Farmers Almanac
The Farmers Almanac
Order your copy today!

5 Myths About Organic Food You Might Not Know

Share on Facebook Share on Twitter Share on Pinterest Share on LinkedIn Subscribe by Email Print This Post
5 Myths About Organic Food You Might Not Know

There are so many myths surrounding organic foods versus conventionally grown foods that when you’re grocery shopping, it can be hard to figure out what to buy. Most people choose organic food in order to avoid pesticides or antibiotics, but does that come at a cost?  While there are lots of good reasons to choose organic food over conventionally grown food, there are some myths swirling about organic food, so we decided to take a look at the top five.

5 Organic Food Myths

1. Myth: Organic Always Means Pesticide-Free

Organic foods typically contain fewer pesticides than non-organic foods, but there are over 20 chemicals that farmers are able to use on organic crops to help keep those crops pest-free. Mainly, farmers can use things like natural pesticides to treat crops, and these pesticides may not be much safer for the environment (or your health) than synthetic pesticides. What’s more, because organic foods are more expensive to produce, they’ll cost you more at the grocery store—on average, about 20% more.

2. Myth: Organic Foods Are More Nutritious

From a nutritional standpoint, organic foods aren’t any different from non-organic foods. To use the old apples-to-apples comparison, an organic apple and a conventionally grown apple will both contain the same nutrients. But apples do top the “Dirty Dozen” produce list.

3. Myth: Organic Farming is Better for Farm Animals

With organic meat production, antibiotics can’t be used to treat illnesses in animals. This means that you’re guaranteed antibiotic-free protein—but it also means that there are fewer options available for organic farmers to treat sick animals. In one study, research showed that among pig farmers, up to a quarter of pigs on organic farms had pneumonia compared to only 4% of pigs on conventional farms, and piglets on organic farms died twice as often.  Meet our Farmer of the Year winners.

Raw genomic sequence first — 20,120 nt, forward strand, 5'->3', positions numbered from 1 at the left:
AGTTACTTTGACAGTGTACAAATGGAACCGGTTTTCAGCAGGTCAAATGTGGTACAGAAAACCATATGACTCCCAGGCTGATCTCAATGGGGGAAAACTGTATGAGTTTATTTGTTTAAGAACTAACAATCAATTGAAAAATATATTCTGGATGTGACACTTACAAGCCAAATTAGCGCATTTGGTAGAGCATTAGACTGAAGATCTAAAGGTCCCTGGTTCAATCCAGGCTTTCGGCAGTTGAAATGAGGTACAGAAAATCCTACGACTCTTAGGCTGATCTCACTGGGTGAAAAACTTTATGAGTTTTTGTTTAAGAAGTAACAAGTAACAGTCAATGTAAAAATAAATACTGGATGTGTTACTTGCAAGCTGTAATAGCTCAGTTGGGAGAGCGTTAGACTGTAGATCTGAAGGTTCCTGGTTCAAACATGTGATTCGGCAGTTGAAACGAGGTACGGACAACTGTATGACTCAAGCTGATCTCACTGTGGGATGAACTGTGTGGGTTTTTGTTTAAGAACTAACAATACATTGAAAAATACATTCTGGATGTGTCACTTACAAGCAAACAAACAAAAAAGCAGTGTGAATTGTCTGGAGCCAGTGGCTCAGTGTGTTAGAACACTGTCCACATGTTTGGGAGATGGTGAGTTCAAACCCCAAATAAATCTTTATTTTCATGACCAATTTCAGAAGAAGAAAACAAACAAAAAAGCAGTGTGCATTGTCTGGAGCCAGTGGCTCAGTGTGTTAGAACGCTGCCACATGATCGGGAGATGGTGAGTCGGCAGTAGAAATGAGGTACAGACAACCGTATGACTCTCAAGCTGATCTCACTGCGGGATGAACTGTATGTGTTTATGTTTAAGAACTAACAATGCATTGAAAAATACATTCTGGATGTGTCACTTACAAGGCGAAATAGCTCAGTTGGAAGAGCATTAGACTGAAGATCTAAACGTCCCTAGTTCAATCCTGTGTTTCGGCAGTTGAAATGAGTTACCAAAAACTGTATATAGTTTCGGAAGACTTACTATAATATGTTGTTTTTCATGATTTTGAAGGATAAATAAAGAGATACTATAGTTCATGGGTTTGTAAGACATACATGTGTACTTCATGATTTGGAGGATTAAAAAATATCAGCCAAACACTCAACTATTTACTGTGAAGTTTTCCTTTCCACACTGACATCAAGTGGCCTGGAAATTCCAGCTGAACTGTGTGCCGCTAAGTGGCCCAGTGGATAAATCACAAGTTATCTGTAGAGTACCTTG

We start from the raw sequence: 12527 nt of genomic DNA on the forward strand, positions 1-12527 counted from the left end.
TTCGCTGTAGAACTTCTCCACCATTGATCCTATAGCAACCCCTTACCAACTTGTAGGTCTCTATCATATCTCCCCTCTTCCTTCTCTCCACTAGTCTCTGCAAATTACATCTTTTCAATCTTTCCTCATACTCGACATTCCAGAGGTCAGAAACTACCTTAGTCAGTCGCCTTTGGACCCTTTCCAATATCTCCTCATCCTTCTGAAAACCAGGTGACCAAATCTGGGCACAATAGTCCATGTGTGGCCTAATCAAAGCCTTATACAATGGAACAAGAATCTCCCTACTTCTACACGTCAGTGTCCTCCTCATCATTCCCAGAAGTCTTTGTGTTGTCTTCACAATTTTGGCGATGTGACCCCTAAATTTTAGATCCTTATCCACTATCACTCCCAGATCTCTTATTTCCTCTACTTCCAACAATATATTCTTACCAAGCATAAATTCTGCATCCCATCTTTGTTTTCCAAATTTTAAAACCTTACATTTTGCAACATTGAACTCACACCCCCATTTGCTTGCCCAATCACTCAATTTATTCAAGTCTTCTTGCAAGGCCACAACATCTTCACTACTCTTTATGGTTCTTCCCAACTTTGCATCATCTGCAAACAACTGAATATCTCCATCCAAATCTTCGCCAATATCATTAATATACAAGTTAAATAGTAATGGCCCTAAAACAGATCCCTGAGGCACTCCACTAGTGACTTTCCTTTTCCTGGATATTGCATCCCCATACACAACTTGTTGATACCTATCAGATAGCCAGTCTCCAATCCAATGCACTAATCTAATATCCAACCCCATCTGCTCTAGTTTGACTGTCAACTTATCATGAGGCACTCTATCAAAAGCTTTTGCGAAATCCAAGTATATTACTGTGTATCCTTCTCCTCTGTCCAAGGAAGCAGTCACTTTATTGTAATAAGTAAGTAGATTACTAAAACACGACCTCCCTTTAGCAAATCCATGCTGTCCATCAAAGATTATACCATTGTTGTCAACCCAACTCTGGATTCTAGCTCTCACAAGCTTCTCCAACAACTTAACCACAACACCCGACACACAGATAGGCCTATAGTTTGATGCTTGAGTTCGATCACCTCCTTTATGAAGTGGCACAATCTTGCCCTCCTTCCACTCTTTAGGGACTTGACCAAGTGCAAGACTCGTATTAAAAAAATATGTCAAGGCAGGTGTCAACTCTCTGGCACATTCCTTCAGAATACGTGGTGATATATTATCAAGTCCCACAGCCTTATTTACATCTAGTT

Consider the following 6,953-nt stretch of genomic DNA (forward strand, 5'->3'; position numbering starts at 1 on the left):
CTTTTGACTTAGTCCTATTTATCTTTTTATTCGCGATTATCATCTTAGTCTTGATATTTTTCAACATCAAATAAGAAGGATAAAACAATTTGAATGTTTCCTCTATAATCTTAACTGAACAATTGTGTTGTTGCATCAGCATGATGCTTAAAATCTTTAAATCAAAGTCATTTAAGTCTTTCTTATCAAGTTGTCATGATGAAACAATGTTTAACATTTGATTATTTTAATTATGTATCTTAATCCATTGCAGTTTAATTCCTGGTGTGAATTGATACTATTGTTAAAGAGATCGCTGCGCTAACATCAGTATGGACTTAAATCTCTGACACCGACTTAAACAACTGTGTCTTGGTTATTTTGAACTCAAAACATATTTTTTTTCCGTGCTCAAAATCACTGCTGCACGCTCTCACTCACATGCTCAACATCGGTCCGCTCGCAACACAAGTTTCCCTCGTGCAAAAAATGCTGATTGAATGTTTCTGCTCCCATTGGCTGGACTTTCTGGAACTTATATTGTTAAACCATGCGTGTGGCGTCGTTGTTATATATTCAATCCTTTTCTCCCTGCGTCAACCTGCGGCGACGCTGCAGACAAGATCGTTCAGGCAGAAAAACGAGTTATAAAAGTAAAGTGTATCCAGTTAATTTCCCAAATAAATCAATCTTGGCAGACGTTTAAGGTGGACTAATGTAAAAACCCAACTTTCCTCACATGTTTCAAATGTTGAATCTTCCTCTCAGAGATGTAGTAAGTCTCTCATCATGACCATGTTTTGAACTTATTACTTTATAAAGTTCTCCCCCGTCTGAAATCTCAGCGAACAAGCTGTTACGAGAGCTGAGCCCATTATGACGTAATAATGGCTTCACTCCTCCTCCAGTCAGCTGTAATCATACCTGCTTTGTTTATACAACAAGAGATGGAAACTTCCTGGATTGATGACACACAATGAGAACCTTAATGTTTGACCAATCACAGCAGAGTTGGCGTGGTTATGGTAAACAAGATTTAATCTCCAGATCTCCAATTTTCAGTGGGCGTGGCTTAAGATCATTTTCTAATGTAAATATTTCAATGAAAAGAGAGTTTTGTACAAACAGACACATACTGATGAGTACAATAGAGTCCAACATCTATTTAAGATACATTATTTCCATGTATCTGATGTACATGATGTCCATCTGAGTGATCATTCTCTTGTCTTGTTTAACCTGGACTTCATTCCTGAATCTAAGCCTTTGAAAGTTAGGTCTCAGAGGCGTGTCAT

(Continued Below)

4. Myth: An Organic Label Means 100% Organic Food

According to USDA rules, the majority of ingredients within a product must be organic for the product to qualify for the organic label. The current minimum is 70% organic. This means that if you want true organic food, you’ll need to read labels carefully. Look for the 100% organic label to make sure that all ingredients are organic.

5. Myth: All Conventionally Grown Produce Is High in Pesticides

Turns out, a significant amount of conventionally grown produce is free of pesticide residue. Roughly 38% of conventional produce samples test positive for pesticide residues, while 7% of organic samples test positive. So, if you’d like to save a little money on conventional produce, consider onions, corn, avocadoes, pineapples, sweet peas, mangos, eggplant, asparagus, sweet potatoes, and mushrooms, which test low for pesticide residue. Conversely, conventionally grown celery, bell peppers, apples, peaches, strawberries, spinach, lettuce, cucumbers, potatoes, green beans, and kale all test highest for residual pesticide levels.

We encourage our readers to do their research before heading to the supermarket and read labels once there so that you can make the best decisions for you and your family.

Articles you might also like...

0 comments

There are no comments yet...

Kick things off by filling out the form below.

Leave a Comment

Note: Comments that further the discussion of the above content are likely to be approved. Those comments that are vague or are simply submitted in order to promote a product, service or web site, although not necessarily considered "spam," are generally not approved.

If you notice a hole in the upper left-hand corner of your Farmers' Almanac, don't return it to the store! That hole isn't a defect; it's a part of history. Starting with the first edition of the Farmers' Almanac in 1818, readers used to nail holes into the corners to hang it up in their homes, barns, and outhouses (to provide both reading material and toilet paper). In 1919, the Almanac's publishers began pre-drilling holes in the corners to make it even easier for readers to keep all of that invaluable information (and paper) handy.

Spring Is Here – Sign Up Today!

The Farmers' Almanac is a gardener's best friend. Get 365 days of access to our online weather and gardening calendars + a copy of the 2017 Almanac
for only $13.99 $11.99!

Subscribe Today »